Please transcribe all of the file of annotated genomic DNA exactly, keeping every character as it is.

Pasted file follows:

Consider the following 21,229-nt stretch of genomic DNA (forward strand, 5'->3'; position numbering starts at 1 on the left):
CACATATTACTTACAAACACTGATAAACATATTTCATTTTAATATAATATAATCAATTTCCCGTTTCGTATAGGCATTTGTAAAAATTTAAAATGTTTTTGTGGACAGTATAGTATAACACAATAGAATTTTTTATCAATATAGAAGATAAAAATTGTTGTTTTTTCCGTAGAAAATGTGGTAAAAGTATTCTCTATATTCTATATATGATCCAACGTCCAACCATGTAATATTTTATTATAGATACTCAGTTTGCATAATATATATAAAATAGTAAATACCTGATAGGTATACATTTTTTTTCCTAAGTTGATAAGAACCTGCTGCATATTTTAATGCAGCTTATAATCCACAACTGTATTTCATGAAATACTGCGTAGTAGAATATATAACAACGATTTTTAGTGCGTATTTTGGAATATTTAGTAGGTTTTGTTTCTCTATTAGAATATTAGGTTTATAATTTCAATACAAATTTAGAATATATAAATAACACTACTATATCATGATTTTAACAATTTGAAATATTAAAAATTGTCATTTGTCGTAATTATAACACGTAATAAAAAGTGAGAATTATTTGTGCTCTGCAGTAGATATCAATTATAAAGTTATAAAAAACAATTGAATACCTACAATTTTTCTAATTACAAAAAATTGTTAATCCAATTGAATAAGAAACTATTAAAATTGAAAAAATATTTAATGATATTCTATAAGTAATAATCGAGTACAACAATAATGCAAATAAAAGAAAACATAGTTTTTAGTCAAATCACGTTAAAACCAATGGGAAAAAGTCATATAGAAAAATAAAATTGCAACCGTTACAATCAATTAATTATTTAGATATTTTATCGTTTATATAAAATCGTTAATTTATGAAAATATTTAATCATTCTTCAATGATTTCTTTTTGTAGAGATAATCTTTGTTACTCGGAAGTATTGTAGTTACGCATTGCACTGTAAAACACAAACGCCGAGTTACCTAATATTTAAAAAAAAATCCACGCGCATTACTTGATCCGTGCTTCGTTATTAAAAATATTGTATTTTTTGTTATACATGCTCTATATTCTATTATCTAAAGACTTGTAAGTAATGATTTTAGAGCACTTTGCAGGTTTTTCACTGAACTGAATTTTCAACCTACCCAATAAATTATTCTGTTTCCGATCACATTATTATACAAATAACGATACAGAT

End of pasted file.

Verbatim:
Consider the following 21,229-nt stretch of genomic DNA (forward strand, 5'->3'; position numbering starts at 1 on the left):
CACATATTACTTACAAACACTGATAAACATATTTCATTTTAATATAATATAATCAATTTCCCGTTTCGTATAGGCATTTGTAAAAATTTAAAATGTTTTTGTGGACAGTATAGTATAACACAATAGAATTTTTTATCAATATAGAAGATAAAAATTGTTGTTTTTTCCGTAGAAAATGTGGTAAAAGTATTCTCTATATTCTATATATGATCCAACGTCCAACCATGTAATATTTTATTATAGATACTCAGTTTGCATAATATATATAAAATAGTAAATACCTGATAGGTATACATTTTTTTTCCTAAGTTGATAAGAACCTGCTGCATATTTTAATGCAGCTTATAATCCACAACTGTATTTCATGAAATACTGCGTAGTAGAATATATAACAACGATTTTTAGTGCGTATTTTGGAATATTTAGTAGGTTTTGTTTCTCTATTAGAATATTAGGTTTATAATTTCAATACAAATTTAGAATATATAAATAACACTACTATATCATGATTTTAACAATTTGAAATATTAAAAATTGTCATTTGTCGTAATTATAACACGTAATAAAAAGTGAGAATTATTTGTGCTCTGCAGTAGATATCAATTATAAAGTTATAAAAAACAATTGAATACCTACAATTTTTCTAATTACAAAAAATTGTTAATCCAATTGAATAAGAAACTATTAAAATTGAAAAAATATTTAATGATATTCTATAAGTAATAATCGAGTACAACAATAATGCAAATAAAAGAAAACATAGTTTTTAGTCAAATCACGTTAAAACCAATGGGAAAAAGTCATATAGAAAAATAAAATTGCAACCGTTACAATCAATTAATTATTTAGATATTTTATCGTTTATATAAAATCGTTAATTTATGAAAATATTTAATCATTCTTCAATGATTTCTTTTTGTAGAGATAATCTTTGTTACTCGGAAGTATTGTAGTTACGCATTGCACTGTAAAACACAAACGCCGAGTTACCTAATATTTAAAAAAAAATCCACGCGCATTACTTGATCCGTGCTTCGTTATTAAAAATATTGTATTTTTTGTTATACATGCTCTATATTCTATTATCTAAAGACTTGTAAGTAATGATTTTAGAGCACTTTGCAGGTTTTTCACTGAACTGAATTTTCAACCTACCCAATAAATTATTCTGTTTCCGATCACATTATTATACAAATAACGATACAGAT